Then realize that there are no actual birds or crickets. No dripping faucet. No clicking or whistling happening in the vicinity.
That is a small glimpse of life with tinnitus: The perception of sound, that doesn’t exist, manufactured by the brain.
"I hear tree frogs and crickets and bugs, and really loud noise on top of that," said Ginny Morrell, 60, who has suffered with tinnitus for two years. "It started one day and never went away. It never wavers, 24 hours a day."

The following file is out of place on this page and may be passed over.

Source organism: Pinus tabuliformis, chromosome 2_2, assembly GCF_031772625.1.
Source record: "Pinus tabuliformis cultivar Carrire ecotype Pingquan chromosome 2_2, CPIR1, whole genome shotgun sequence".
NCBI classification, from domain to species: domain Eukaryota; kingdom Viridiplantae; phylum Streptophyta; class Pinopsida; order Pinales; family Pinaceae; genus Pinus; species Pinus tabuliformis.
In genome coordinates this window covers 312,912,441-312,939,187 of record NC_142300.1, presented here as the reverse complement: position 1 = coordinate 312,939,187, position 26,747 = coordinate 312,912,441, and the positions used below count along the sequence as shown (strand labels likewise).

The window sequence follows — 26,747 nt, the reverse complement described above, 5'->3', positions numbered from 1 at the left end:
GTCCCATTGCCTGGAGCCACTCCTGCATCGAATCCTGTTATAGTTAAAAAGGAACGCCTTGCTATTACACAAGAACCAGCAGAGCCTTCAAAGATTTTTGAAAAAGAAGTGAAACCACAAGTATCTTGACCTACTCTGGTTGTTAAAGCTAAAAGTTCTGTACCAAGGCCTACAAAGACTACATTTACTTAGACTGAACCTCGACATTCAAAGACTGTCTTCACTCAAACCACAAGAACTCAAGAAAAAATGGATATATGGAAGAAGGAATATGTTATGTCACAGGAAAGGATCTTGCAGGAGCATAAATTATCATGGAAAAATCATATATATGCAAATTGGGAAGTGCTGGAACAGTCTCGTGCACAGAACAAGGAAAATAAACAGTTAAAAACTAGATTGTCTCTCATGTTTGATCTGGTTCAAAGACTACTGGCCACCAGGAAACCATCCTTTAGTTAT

Morrell says she fills her life with sound – a radio during the day, a television droning in the background while she sleeps – as a way to drown out the din. It’s a distraction that sometimes works.
"It’s not going to kill me, it’s not cancer," said Morrell. "But it might drive me crazy."
But according to a new study, the most effective treatment for Morrell’s tinnitus may involve just the opposite of what she’s currently doing: Rather than ignoring the sound, focus on it.
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